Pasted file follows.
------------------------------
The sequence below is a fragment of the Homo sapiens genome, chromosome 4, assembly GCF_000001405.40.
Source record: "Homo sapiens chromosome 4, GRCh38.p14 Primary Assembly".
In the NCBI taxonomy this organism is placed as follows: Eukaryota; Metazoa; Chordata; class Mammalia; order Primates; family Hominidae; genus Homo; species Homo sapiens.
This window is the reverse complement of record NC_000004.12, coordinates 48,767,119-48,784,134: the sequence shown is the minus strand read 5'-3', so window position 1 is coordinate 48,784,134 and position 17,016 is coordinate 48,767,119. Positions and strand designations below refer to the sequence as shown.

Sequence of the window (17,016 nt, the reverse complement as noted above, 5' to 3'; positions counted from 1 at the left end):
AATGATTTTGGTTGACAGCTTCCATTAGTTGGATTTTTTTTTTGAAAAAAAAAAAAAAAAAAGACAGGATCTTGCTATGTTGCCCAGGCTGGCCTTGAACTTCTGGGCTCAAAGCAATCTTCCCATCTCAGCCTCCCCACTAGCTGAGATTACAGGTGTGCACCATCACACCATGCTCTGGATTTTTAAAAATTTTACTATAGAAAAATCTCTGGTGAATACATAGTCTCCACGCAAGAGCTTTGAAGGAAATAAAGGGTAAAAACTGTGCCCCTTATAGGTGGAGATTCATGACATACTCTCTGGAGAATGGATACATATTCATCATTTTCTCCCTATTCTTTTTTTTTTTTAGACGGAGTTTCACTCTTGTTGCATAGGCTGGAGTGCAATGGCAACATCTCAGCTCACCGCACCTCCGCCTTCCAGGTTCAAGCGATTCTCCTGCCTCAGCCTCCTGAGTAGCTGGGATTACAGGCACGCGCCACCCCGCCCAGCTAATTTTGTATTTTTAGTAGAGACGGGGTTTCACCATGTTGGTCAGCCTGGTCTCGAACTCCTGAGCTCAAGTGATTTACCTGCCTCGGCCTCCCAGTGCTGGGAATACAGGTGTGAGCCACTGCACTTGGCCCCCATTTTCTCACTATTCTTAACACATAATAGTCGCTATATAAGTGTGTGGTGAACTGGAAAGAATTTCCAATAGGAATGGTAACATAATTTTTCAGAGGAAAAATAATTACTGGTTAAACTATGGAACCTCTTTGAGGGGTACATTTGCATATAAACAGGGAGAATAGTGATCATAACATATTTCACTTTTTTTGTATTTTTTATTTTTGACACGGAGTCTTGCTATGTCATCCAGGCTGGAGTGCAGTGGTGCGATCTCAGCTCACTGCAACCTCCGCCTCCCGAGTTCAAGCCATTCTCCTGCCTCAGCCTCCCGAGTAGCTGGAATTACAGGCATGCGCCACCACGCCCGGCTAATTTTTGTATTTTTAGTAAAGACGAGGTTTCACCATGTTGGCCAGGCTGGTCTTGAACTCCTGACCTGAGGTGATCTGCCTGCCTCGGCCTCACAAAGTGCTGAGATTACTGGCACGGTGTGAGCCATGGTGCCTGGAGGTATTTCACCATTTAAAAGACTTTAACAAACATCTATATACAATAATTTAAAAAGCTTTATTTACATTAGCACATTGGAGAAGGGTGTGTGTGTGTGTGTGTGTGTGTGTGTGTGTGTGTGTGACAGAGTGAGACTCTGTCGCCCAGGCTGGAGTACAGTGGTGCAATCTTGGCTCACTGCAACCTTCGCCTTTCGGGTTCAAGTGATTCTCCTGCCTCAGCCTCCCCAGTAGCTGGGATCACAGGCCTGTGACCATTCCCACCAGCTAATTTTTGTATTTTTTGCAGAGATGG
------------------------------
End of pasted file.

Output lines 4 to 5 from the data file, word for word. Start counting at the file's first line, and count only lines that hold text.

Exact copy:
This window is the reverse complement of record NC_000004.12, coordinates 48,767,119-48,784,134: the sequence shown is the minus strand read 5'-3', so window position 1 is coordinate 48,784,134 and position 17,016 is coordinate 48,767,119. Positions and strand designations below refer to the sequence as shown.

Sequence of the window (17,016 nt, the reverse complement as noted above, 5' to 3'; positions counted from 1 at the left end):